Marketers like to throw around this quote from business guru Peter Drucker: “The business enterprise has two – and only two – basic functions: marketing and innovation.”
But the first part of that quote is often omitted, and it explains why Drucker believed that marketing and innovation were so important. Here’s the full quote: “Because the purpose of business is to create a customer, the business enterprise has two – and only these two – basic functions: marketing and innovation.”
But what if you’re creating “customers” that aren’t good for the business? At what point do you actually create a customer?
I recently worked with a vice president of marketing at a B2B software company. One of its larger customers was threatening to leave just six months into their contract. The software wasn’t working for them – because no one at the customer’s company had bothered to take the how-to training and onboarding classes created the software company offered. The customer expected the software to be intuitive enough to use without training.
The brand had created good content for the how-to university, and most customers got more value from the software after completing the coursework. But this new “customer” said their people didn’t have time to take the courses.
The marketing leader offered a significant discount on a multi-year contract if the customer would guarantee a certain number of their employees would go through the content and take the training.
The customer refused. They wanted the discount without committing to the training.
This was the answer the marketing exec had been waiting for. She knew – even though the client company had paid and was willing to commit to a multi-year contract – it didn’t count as a customer yet. She knew this client would eventually be bad for the business. And she let them go on their way.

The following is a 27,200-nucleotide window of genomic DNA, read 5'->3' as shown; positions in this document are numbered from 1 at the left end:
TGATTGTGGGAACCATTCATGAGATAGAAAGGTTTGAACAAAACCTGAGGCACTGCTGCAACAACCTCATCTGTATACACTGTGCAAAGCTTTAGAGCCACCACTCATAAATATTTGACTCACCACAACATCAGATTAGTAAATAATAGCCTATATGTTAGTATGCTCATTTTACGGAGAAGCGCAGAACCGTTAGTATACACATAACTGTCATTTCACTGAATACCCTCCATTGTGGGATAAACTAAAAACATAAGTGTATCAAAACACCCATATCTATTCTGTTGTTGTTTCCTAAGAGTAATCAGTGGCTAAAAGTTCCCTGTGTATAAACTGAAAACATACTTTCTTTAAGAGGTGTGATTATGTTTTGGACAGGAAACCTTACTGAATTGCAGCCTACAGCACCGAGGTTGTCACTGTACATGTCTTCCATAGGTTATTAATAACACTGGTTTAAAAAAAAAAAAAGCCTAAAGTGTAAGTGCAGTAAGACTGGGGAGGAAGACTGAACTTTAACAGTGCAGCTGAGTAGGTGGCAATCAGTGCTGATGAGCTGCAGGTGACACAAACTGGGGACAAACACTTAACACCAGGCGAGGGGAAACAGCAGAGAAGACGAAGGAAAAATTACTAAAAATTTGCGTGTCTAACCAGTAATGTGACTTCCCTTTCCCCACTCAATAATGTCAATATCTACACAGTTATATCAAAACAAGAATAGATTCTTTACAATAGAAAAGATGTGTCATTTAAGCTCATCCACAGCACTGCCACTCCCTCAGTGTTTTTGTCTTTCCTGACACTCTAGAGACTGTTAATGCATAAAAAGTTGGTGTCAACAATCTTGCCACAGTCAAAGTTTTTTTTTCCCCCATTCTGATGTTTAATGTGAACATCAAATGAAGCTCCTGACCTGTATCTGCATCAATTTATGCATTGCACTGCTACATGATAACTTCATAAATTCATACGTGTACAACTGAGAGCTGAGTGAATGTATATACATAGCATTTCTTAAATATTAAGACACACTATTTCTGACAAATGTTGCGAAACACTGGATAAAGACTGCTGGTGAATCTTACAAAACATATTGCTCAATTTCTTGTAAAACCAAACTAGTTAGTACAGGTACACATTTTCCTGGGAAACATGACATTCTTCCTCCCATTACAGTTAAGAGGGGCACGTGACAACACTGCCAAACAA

Today, content marketers look at early audiences as having the same kind of value as customers. We take a deep, experiential view of their needs across their whole journey.
But if you start to look at your audience, you may find you’re creating bad audiences along with the good. The customer isn’t always right – and the audience is not always right either.
If you audit your audience, you’ll see the marketing shortcuts that went into building it. Did someone buy an email list? Is the percentage of customers in the audience in the single digits? Are there people who will never purchase? Do you have fake social followers?
You also find there are very vocal, active, or otherwise “engaged” audiences that are encouraging you to do things that aren’t productive for your business. They may have you questioning your point of view on a particular topic. They may have you jumping through hoops to develop content that is off-topic or less useful to the rest of your audience.
It can be tempting to believe all audience members have the same potential for results. Our job as content marketers is to invite guests to our ongoing show – and make the experience as awesome as possible while they’re here. And, just as we give some customers extraordinary experiences that they may not deserve, we’ll do the same with audiences.
But don’t hesitate to define who, when, and where your real audiences are. Otherwise, you’ll find yourself surrounded by people you’d be better served to escort out.
It’s your story. Tell it well.